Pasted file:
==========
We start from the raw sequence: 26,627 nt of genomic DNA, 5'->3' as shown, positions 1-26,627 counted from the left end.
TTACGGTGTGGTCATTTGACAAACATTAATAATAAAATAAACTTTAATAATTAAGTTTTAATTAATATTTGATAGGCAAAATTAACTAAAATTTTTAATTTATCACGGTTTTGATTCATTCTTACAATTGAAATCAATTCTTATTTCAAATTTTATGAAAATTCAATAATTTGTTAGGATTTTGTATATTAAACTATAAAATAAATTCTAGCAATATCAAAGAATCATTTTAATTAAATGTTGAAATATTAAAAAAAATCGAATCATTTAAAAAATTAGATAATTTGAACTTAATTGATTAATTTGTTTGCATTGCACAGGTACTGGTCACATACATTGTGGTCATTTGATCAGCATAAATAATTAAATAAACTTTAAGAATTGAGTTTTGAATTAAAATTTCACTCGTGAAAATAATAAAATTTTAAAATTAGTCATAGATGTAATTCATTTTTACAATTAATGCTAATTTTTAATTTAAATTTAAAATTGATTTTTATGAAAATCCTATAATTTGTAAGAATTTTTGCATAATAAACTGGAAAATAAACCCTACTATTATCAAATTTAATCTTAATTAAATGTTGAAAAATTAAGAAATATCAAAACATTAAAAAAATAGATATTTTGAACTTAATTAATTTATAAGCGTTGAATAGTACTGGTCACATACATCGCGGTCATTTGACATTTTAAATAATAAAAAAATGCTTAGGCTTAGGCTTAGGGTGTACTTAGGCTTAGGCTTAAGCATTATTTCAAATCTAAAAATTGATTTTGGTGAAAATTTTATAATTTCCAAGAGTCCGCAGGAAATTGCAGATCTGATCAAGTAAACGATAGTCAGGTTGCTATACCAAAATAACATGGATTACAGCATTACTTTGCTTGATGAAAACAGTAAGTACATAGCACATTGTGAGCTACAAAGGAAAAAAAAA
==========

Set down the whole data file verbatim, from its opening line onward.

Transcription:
We start from the raw sequence: 26,627 nt of genomic DNA, 5'->3' as shown, positions 1-26,627 counted from the left end.
TTACGGTGTGGTCATTTGACAAACATTAATAATAAAATAAACTTTAATAATTAAGTTTTAATTAATATTTGATAGGCAAAATTAACTAAAATTTTTAATTTATCACGGTTTTGATTCATTCTTACAATTGAAATCAATTCTTATTTCAAATTTTATGAAAATTCAATAATTTGTTAGGATTTTGTATATTAAACTATAAAATAAATTCTAGCAATATCAAAGAATCATTTTAATTAAATGTTGAAATATTAAAAAAAATCGAATCATTTAAAAAATTAGATAATTTGAACTTAATTGATTAATTTGTTTGCATTGCACAGGTACTGGTCACATACATTGTGGTCATTTGATCAGCATAAATAATTAAATAAACTTTAAGAATTGAGTTTTGAATTAAAATTTCACTCGTGAAAATAATAAAATTTTAAAATTAGTCATAGATGTAATTCATTTTTACAATTAATGCTAATTTTTAATTTAAATTTAAAATTGATTTTTATGAAAATCCTATAATTTGTAAGAATTTTTGCATAATAAACTGGAAAATAAACCCTACTATTATCAAATTTAATCTTAATTAAATGTTGAAAAATTAAGAAATATCAAAACATTAAAAAAATAGATATTTTGAACTTAATTAATTTATAAGCGTTGAATAGTACTGGTCACATACATCGCGGTCATTTGACATTTTAAATAATAAAAAAATGCTTAGGCTTAGGCTTAGGGTGTACTTAGGCTTAGGCTTAAGCATTATTTCAAATCTAAAAATTGATTTTGGTGAAAATTTTATAATTTCCAAGAGTCCGCAGGAAATTGCAGATCTGATCAAGTAAACGATAGTCAGGTTGCTATACCAAAATAACATGGATTACAGCATTACTTTGCTTGATGAAAACAGTAAGTACATAGCACATTGTGAGCTACAAAGGAAAAAAAAA